“Seattle street ripper in retro trim…”
The Husqvarna TE610 was a serious dirt and trail machine, designed to be ridden straight into the elements from the truck, trailer, or van. With a 53-hp, liquid-cooled engine and 3.3 gallon, there wasn’t a hell of a lot that could stop the big Husky.
Enter Isaac Siegl of Speedy Siegl Racing, who makes lightweight CNC aluminum parts for vintage bikes and builds bikes out of his home shop. The 2000 Husqvarna TE610 you see here was the customer’s first motorcycle, and he wanted to revive the aging trail machine into a retro-styled supermoto. The result is the Seattle street ripper you see here.
Below, we get the full story on the build!
Husqvarna TE610 Retromotard: Builder Interview
• Please tell us a bit about yourself, your history with motorcycles, and your workshop.
My name is Isaac Siegl, and I built my first motorcycle in 2004 at age 16. I have always loved race bikes, especially old ones! Performance motor builds have always been my specialty. I worked at Twinline Motorcycles for many years where I honed my skills and pushed my boundaries. I started Speedy Siegl Racing in 2015 making lightweight CNC aluminum parts for vintage bikes, and I have continued building bikes out of my little home shop.
• What’s the make, model, and year of the bike?
2000 Husqvarna TE610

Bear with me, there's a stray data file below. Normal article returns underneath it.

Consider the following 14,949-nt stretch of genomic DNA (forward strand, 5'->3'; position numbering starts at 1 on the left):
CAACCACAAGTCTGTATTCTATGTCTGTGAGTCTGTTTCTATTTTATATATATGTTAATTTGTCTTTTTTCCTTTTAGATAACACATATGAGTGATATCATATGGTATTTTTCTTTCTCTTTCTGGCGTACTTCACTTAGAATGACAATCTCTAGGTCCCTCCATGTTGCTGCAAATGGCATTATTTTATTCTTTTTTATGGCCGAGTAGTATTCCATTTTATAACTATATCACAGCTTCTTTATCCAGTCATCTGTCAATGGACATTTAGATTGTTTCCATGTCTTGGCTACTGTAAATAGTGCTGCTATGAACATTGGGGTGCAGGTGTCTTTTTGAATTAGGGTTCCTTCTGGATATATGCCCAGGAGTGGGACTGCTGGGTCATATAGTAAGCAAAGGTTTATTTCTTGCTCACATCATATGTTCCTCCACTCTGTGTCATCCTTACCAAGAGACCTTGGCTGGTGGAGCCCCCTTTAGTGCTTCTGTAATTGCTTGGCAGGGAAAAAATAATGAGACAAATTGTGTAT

• Why was this bike built?
This customer has been a friend of mine for a long time, and this is my third build for him. This was his first motorcycle, and he wanted to revive it but with a new purpose. Instead of conquering trails it would now be a Seattle street ripper in retro trim.
• What was the design concept and what influenced the build?
We had talked about how to build this bike for years. He was really into Supermoto bikes for a while, and wanted to build this bike into one. However, he also really didn’t want it to look like another dirtbike with small wheels, and really loved the look of the late 70’s to early 80’s Husqvarnas. I took that and ran with it.
• What custom work was done to the bike?
The first thing that was done was a supermoto conversion, which is pretty straightforward. Remove the dirt rims and replace them with wider, 17” rims and sticky sportbike tires (we used Bridgestone S21’s). A true supermoto has the biggest brakes it can fit, so we sourced a Brembo rotor and 4 piston caliper for the front.
Then we removed a lot of plastic! Everything but the fuel tank was stripped from the bike. My customer hand beat some aluminum panels to mimic the bare aluminum patches of the early Husqvarnas. We painted the rest of the tank Swedish blue.
Next, the muffler was cut down, a custom wiring harness was made, and we installed a yellow LED headlight and trail-tech gauge unit. We added some yellow number plates, a 1974 Husqvarna front fender, and a 1982 rear fender to complete the look. I added a few details here and there, but I really wanted to leave a lot of the “charm” that was left on the frame and motor.
• How would you classify this bike?
I call this build a retro-supermoto, but I suppose you could call it a super-scrambler too.
• Was there anything done during this build that you are particularly proud of?
Nothing stands out as a particularly proud moment, but I am happy to give this beast of a bike a new purpose so it can continue being enjoyed.